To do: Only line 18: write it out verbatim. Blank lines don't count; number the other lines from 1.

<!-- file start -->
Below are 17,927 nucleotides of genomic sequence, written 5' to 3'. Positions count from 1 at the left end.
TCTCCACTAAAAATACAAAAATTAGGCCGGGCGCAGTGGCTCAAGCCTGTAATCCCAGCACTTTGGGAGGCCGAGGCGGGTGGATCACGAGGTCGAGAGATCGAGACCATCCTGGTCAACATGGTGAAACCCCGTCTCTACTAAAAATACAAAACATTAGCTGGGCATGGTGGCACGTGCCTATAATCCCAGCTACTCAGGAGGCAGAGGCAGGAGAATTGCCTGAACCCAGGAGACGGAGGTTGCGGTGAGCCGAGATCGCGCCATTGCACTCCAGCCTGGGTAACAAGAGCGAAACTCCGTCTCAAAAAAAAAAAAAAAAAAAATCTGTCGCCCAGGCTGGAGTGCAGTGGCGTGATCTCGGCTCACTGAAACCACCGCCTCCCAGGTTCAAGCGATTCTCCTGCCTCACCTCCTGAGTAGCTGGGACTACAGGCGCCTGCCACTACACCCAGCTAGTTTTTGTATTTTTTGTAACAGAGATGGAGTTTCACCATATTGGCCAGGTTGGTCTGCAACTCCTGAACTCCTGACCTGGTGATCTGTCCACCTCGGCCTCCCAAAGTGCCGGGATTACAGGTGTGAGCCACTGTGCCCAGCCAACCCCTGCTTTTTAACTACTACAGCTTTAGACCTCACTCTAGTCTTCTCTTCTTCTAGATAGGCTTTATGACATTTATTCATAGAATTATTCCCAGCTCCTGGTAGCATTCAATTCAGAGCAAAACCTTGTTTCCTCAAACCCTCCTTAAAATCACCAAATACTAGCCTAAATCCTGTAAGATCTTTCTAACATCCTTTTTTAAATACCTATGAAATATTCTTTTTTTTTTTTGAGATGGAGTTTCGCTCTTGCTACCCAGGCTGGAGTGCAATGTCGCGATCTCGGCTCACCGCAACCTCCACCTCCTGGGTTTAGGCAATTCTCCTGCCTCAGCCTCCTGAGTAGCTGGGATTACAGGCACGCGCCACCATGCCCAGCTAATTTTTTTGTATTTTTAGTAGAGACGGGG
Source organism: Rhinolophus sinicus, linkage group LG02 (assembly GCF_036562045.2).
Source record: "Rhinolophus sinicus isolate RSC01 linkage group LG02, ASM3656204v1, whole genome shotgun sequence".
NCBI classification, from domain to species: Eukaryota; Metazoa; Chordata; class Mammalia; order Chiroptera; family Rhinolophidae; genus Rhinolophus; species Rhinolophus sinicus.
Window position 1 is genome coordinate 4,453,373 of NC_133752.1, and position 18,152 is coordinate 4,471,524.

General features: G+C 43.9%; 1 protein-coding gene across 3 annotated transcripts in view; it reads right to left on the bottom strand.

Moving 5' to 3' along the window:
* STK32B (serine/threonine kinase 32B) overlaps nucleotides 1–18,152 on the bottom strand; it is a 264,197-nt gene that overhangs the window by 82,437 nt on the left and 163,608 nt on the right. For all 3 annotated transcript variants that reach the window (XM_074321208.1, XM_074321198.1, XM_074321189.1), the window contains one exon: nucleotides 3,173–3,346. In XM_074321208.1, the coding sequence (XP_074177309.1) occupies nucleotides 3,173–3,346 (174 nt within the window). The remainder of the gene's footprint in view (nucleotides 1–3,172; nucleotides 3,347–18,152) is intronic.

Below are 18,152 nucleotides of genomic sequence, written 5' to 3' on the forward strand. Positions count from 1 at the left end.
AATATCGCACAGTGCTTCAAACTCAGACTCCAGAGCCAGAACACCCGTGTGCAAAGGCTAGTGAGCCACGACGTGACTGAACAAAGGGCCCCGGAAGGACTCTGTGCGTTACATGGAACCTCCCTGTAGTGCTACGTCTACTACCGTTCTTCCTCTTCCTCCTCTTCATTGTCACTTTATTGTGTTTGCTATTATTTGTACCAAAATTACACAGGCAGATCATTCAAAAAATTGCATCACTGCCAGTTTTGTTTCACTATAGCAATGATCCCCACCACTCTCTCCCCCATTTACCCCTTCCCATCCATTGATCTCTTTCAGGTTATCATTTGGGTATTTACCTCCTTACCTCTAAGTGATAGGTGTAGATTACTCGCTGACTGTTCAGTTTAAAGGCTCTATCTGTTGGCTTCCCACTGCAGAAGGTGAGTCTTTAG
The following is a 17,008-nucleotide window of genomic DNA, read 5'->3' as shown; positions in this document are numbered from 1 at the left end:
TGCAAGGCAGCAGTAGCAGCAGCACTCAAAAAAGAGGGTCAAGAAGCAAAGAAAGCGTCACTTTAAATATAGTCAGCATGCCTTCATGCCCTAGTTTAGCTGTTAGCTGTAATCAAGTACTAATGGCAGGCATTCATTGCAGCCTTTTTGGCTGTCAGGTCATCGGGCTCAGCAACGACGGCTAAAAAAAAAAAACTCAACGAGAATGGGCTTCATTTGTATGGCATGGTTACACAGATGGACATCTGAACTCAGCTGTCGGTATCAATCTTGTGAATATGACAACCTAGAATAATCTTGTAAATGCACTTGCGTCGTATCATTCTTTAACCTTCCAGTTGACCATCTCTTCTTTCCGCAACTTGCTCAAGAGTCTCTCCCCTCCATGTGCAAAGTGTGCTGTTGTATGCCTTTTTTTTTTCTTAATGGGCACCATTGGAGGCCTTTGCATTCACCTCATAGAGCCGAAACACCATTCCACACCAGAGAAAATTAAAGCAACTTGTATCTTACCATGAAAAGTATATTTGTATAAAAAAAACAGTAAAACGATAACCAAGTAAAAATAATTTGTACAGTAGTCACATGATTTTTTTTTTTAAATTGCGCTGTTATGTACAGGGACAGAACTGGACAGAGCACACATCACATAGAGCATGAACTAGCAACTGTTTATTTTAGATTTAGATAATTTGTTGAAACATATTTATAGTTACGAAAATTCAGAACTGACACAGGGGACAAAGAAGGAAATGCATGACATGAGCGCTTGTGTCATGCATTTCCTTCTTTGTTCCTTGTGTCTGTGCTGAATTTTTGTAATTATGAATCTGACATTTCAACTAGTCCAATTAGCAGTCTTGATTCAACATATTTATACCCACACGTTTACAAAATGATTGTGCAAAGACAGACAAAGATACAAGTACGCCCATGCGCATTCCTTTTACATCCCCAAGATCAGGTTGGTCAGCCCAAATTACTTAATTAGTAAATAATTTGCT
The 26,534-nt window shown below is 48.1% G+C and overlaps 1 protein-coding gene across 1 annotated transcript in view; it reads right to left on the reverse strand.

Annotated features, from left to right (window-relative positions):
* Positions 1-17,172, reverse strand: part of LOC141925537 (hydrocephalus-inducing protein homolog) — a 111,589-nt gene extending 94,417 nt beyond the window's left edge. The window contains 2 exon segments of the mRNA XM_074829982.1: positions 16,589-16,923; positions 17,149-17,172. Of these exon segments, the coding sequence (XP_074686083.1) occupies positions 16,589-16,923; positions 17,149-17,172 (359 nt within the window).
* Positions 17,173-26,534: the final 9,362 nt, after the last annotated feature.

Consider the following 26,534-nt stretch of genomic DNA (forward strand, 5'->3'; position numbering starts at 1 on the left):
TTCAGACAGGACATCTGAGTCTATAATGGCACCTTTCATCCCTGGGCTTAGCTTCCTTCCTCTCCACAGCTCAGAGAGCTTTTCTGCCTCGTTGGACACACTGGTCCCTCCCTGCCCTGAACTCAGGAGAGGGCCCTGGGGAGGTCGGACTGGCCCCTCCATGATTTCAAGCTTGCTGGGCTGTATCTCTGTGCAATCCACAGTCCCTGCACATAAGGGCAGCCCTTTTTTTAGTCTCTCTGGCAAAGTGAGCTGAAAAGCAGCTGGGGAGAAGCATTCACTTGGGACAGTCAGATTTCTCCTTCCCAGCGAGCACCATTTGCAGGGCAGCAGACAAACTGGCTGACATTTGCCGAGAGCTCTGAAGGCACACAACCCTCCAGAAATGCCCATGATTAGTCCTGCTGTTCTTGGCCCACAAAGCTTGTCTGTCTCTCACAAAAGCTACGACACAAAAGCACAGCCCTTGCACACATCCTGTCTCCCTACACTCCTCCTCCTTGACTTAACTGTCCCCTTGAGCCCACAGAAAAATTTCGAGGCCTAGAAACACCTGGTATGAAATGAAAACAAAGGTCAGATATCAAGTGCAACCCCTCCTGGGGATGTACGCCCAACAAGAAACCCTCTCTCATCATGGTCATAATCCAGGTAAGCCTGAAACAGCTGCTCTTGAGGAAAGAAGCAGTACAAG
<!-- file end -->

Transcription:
Consider the following 26,534-nt stretch of genomic DNA (forward strand, 5'->3'; position numbering starts at 1 on the left):